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TUnloading and reassembly of the D-558 Skystreak at Muroc Army Airfield.

Unloading and reassembly of the D-558 Skystreak at Muroc Army Airfield.

Movie Number   EM-0089-03
Movie Date   Circa 1947
Formats   160x120 Closed Captioned (3 MB)
320x240 Closed Captioned (5.5 MB)
480x360 QuickTime Movie (8.1 MB)
640x480 Closed Captioned(13.3 MB)
D-558-1 Still photos of the D-558-1 are available in several resolutions at http://www.nasa.gov/centers/dryden/multimedia/imagegallery/D-558-1/index.html
Description  

This 11 second video clip shows unloading and reassembly of the D-558 Skystreak at Muroc Army Airfield.

The long road trip of the D-558-I and its convoy was completed with their arrived at Muroc. The aircraft was taken off the truck and the re-assembly and check-out process began. The systems aboard the aircraft had to be checked out and ground tested before the initial taxi tests could be made. Once this was completed, the first flight was scheduled.

Conceived in 1945, the D-558-I Skystreak was designed by the Douglas company for the U.S. Navy Bureau of Aeronautics, in conjunction with the NACA. The first of three Skystreaks made its maiden flight on April 14, 1947 at Muroc Dry Lake (later named Edwards AFB), with Douglas test pilot Gene May as its pilot. Less than 4 months later, on Aug. 20, this aircraft set a new world speed record of 640.74 mph. This aircraft was delivered to the NACA in Apr. 1949 but was never flown by the NACA.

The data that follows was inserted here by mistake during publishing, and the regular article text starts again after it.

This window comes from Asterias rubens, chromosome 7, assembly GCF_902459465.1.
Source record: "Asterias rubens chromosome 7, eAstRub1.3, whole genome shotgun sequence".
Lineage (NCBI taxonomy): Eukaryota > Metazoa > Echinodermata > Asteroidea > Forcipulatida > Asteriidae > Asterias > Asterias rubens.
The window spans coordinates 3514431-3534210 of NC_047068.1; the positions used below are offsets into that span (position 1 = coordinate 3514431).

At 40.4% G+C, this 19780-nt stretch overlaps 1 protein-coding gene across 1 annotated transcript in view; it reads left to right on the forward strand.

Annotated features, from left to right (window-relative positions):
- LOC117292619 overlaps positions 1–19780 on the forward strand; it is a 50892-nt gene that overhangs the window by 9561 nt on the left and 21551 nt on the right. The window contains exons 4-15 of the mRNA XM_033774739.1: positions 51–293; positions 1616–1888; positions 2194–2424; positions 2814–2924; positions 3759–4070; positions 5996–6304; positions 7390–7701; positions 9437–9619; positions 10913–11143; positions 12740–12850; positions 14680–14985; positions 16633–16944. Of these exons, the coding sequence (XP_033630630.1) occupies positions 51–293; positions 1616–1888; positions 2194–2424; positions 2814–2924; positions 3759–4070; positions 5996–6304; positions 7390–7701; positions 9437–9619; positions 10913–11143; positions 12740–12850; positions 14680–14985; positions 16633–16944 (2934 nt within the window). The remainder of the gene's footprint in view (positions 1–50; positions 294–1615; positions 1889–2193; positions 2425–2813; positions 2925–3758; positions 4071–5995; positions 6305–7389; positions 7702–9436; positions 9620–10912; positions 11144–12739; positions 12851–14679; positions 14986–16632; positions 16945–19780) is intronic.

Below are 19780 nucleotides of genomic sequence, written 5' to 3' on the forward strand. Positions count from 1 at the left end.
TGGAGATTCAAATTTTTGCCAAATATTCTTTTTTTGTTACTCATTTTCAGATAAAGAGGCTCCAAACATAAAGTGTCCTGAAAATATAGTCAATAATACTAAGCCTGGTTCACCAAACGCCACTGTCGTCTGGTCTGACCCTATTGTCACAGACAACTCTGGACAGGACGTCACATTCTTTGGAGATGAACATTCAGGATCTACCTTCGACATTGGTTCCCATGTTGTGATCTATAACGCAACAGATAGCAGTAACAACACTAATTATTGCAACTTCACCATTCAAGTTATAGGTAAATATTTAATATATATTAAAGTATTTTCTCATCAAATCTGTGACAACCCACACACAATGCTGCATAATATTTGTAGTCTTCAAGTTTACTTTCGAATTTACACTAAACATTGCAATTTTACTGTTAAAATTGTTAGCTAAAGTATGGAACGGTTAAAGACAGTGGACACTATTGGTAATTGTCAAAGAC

The second aircraft was delivered to the NACA in Nov. 1947 and made a total of 19 flights with the NACA before it crashed on takeoff due to compressor disintegration on May 3, 1948 killing NACA pilot Howard C. Lilly. The third aircraft was delivered to the NACA in 1949 and made a total of 78 flights with the NACA before being retired on June 10, 1953.

The Skystreaks were turbojet powered aircraft that took off from the ground under their own power and had straight wings and tails. All three D-558-I Skystreaks were powered by Allison J35-A-11 turbojet engines producing 5,000 pounds of thrust. All the Skystreaks were initially painted scarlet, which lead to the nickname "crimson test tube." NACA later had the color of the Skystreaks changed to white to improve optical tracking and photography. The control surfaces were left in the red finish to maintain their balance. The white paint was heavier and the slight added weight caused problems. The Skystreaks carried 634 pounds of instrumentation and were ideal first-generation, simple, transonic research airplanes.

Keywords  

D-558-1; NACA; National Advisory Committee for Aeronautics; Skystreak; Muroc Flight Test Unit; High-Speed Flight Research Station; U.S. Marine Corps; Dryden Flight Research Center; DFRC; HSFRS; Muroc Army Airfield;

Selected Links: D-558-1 Skystreak Fact Sheet
D-558-1 Photo Collection
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